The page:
All that’s missing in Syria, Iraq are Sunni ‘local forces’

At the center of President Obama’s strategy for dealing with the Islamic State is an empty space. It’s supposed to be filled by a hypothetical “Sunni ground force,” but after more than a year of effort, it’s still not there. Unless this gap is filled, Obama’s plan won’t work.

Otherwise, Obama made a reasonable case in his speech to the nation Sunday night. He’s right to argue for patience and persistence in fighting the Muslim terrorists, rather than “tough talk.” He’s correct that the United States shouldn’t feed the jihadists’ fantasies with “a long and costly ground war.” And he’s especially right that we’ll be safer at home and abroad if most Muslims are allies against the extremists.

But there was a mysterious black box in the middle of Obama’s speech. Here’s how he tried to explain it: “The strategy that we are using now — airstrikes, Special Forces and working with local forces who are fighting to regain control of their own country — that is how we’ll achieve a more sustainable victory.”

What “local forces” is Obama talking about? If he means Kurdish fighters in Iraq and Syria, yes, they’ve performed admirably. In Kurdish areas. They don’t want to clear and hold the Sunni heartland of the Islamic State, nor should they. If Obama is talking about the Shiite-led Iraqi military, their performance is still just barely adequate, even backed by American air power, and they’re disdained and mistrusted by the Sunnis of Ramadi, Fallujah and Mosul. If he’s talking about the Islamist brigades in Syria armed by Saudi Arabia, Turkey and Qatar, it’s still not entirely clear whether they’re friend or foe.

The disturbing fact is that a strong, reliable, indigenous Sunni ground force doesn’t exist yet in Iraq or Syria. The United States has been trying to fix this problem since the fall of Mosul in June 2014, with very little success. We’re like the joke about the starving economist on a desert island who wants to open a can of beans: “Assume we have a can opener!”

Consider the false hopes and missed connections over the past year: In Iraq, U.S. trainers were dispatched to Al Asad and Al Taqaddum air bases in Anbar province to train thousands of Sunni tribal fighters. The tribesmen mostly didn’t show up, and no wonder: The Shiite-led government in Baghdad still refuses to approve a Sunni “national guard” with real power. In Syria, Congress authorized a $500 million plan to train and equip a largely Sunni force to fight the Islamic State. Only a few hundred signed up, instead of the expected 5,000, and the first wave of fighters walked into a trap and was savaged by jihadists in northern Syria.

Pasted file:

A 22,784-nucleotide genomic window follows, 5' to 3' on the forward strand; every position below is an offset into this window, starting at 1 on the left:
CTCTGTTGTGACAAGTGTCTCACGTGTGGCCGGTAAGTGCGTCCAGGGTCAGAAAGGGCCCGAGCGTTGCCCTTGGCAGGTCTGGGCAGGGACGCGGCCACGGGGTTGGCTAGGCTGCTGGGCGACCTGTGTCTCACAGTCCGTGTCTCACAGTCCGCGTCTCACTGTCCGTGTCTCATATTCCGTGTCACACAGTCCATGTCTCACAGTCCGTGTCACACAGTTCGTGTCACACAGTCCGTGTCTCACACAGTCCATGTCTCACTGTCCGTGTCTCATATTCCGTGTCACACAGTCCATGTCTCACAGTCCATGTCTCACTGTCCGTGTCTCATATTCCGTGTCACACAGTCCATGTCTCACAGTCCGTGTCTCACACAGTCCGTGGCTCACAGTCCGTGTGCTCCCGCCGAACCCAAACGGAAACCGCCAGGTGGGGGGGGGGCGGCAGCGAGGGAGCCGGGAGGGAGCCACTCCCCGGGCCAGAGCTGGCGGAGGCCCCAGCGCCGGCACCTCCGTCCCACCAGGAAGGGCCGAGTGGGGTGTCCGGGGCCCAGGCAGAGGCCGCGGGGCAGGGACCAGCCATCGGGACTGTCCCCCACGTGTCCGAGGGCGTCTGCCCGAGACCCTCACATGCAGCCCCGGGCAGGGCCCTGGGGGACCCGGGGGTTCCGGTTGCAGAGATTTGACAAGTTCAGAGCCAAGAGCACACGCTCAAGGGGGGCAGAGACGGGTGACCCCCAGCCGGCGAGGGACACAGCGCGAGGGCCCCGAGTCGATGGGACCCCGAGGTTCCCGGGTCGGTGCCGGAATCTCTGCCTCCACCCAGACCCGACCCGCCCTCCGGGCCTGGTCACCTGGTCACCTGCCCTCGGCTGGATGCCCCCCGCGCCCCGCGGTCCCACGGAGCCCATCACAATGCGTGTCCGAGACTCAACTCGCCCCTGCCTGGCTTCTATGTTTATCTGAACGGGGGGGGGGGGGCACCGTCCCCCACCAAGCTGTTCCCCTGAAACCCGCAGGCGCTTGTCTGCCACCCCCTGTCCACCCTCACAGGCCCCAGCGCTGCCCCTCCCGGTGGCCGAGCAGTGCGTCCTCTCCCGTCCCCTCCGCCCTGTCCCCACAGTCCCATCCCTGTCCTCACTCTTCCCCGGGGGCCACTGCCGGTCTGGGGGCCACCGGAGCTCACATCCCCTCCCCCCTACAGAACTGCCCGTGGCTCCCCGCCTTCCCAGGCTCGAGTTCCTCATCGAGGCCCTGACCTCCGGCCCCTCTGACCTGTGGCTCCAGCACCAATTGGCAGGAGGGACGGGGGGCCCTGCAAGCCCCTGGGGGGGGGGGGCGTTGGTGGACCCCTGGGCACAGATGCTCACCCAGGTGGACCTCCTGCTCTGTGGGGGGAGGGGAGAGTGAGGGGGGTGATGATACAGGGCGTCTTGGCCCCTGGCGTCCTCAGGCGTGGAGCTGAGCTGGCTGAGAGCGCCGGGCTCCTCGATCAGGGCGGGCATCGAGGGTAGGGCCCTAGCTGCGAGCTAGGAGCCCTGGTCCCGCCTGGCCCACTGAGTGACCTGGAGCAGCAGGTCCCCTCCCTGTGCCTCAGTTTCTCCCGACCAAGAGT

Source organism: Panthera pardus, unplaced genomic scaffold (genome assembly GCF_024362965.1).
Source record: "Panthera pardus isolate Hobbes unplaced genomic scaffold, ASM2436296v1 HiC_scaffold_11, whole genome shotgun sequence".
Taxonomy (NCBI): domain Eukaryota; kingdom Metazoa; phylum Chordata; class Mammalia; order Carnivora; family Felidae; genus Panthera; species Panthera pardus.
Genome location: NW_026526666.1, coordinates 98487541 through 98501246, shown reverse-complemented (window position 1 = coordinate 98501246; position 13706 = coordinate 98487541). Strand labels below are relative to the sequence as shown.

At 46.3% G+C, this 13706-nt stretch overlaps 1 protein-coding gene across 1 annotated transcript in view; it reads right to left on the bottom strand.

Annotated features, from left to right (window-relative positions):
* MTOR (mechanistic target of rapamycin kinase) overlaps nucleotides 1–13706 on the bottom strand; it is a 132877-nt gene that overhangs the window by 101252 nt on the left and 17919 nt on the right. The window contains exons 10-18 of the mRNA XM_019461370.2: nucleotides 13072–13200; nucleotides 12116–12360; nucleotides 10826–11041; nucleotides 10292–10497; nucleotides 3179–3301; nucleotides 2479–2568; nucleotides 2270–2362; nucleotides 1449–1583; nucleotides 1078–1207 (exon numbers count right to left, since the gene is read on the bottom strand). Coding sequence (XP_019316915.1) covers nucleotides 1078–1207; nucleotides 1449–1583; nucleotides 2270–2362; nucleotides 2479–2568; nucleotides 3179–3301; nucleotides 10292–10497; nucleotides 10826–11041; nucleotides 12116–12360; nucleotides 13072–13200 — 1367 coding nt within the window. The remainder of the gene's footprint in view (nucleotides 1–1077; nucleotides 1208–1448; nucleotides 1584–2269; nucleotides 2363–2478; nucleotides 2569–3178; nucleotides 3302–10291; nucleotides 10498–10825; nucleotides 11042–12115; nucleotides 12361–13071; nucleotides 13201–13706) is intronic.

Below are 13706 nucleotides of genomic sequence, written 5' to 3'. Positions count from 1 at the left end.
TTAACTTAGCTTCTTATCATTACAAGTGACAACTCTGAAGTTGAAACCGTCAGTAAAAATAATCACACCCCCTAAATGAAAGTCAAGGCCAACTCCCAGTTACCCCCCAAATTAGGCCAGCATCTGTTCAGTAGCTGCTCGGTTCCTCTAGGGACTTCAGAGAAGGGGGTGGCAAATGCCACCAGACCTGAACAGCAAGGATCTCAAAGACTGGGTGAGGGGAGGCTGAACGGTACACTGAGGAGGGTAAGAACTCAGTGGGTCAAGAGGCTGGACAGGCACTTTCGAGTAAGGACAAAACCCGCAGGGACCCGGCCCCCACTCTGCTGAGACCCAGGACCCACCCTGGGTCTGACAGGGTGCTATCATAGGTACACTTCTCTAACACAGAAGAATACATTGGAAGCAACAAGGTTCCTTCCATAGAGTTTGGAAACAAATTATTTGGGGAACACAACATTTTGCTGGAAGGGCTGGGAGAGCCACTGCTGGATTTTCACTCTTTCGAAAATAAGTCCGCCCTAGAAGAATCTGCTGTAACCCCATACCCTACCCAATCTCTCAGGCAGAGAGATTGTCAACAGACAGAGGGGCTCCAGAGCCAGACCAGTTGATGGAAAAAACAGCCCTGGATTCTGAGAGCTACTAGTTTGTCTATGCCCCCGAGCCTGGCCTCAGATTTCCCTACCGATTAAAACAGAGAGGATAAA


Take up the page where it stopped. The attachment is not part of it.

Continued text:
Why have these efforts gone so badly, and what needs to be fixed? Basically, I’d argue that Sunnis don’t trust an America that turned their world upside down with the 2003 invasion that toppled Saddam Hussein. Tribal leaders have been our default Sunni strategy ever since: We’re trying now to use them as mercenaries against the Islamic State. But it’s a corrupt bargain on both sides.

The Sunni no-show problem illustrates a deeper trauma. Across the Middle East, Sunnis are experiencing a kind of vertigo. The Sunni powerhouses — Egypt, Syria, Iraq, Libya — are in ruins. The people feel dispossessed and disillusioned, disgusted with the autocrats who ruled them before and the religious fanatics who want to rule them today.

Filling this Sunni vacuum with new self-confidence will be the work of a generation, but it must start now, for it’s an essential part of defeating the jihadists. The West’s best think tanks should be working on this problem; the Arab world’s brightest young activists should be making plans for governance and economic development. Global institutions such as the United Nations, the World Bank and the International Monetary Fund should be developing plans for trusteeship, reconstruction and governance.

It’s 1944 in the Arab world: Defeating the jihadists demands the creation of a healthy Sunni body politic.

What would a revived Sunni heartland in Iraq and Syria look like? Well, you can get a pretty good idea by examining Iraqi Kurdistan. It flowered under a U.S. no-fly zone known as “Operation Provide Comfort” that started in 1991. Under this protective cover, investment, security and political stability came together in a virtuous cycle.

When we think about the future of Iraq and Syria, we should have in mind vibrant Sunni provinces that, like Kurdistan, are part of a loose federal state. In building a strategy for defeating the Islamic State, creating this “Sunnistan” will be the long pole in the tent.

David Ignatius’ email address is davidignatius@washpost.com.

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